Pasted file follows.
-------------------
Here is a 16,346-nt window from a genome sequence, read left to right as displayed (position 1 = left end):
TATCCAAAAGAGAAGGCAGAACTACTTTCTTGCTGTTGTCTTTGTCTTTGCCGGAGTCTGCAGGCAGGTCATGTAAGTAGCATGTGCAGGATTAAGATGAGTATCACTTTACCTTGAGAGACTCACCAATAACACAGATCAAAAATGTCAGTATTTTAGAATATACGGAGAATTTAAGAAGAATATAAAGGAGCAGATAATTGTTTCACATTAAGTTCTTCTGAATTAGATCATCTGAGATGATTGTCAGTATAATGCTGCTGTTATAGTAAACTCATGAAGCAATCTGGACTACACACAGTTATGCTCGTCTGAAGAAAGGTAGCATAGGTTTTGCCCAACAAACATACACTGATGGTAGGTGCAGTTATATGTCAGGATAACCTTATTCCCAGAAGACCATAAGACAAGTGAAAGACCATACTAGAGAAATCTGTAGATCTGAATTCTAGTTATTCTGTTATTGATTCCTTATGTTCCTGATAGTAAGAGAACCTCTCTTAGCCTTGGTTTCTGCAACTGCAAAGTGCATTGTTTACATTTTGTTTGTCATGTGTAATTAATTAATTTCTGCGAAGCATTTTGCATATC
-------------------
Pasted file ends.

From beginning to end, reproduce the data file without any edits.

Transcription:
Here is a 16,346-nt window from a genome sequence, read left to right as displayed (position 1 = left end):
TATCCAAAAGAGAAGGCAGAACTACTTTCTTGCTGTTGTCTTTGTCTTTGCCGGAGTCTGCAGGCAGGTCATGTAAGTAGCATGTGCAGGATTAAGATGAGTATCACTTTACCTTGAGAGACTCACCAATAACACAGATCAAAAATGTCAGTATTTTAGAATATACGGAGAATTTAAGAAGAATATAAAGGAGCAGATAATTGTTTCACATTAAGTTCTTCTGAATTAGATCATCTGAGATGATTGTCAGTATAATGCTGCTGTTATAGTAAACTCATGAAGCAATCTGGACTACACACAGTTATGCTCGTCTGAAGAAAGGTAGCATAGGTTTTGCCCAACAAACATACACTGATGGTAGGTGCAGTTATATGTCAGGATAACCTTATTCCCAGAAGACCATAAGACAAGTGAAAGACCATACTAGAGAAATCTGTAGATCTGAATTCTAGTTATTCTGTTATTGATTCCTTATGTTCCTGATAGTAAGAGAACCTCTCTTAGCCTTGGTTTCTGCAACTGCAAAGTGCATTGTTTACATTTTGTTTGTCATGTGTAATTAATTAATTTCTGCGAAGCATTTTGCATATC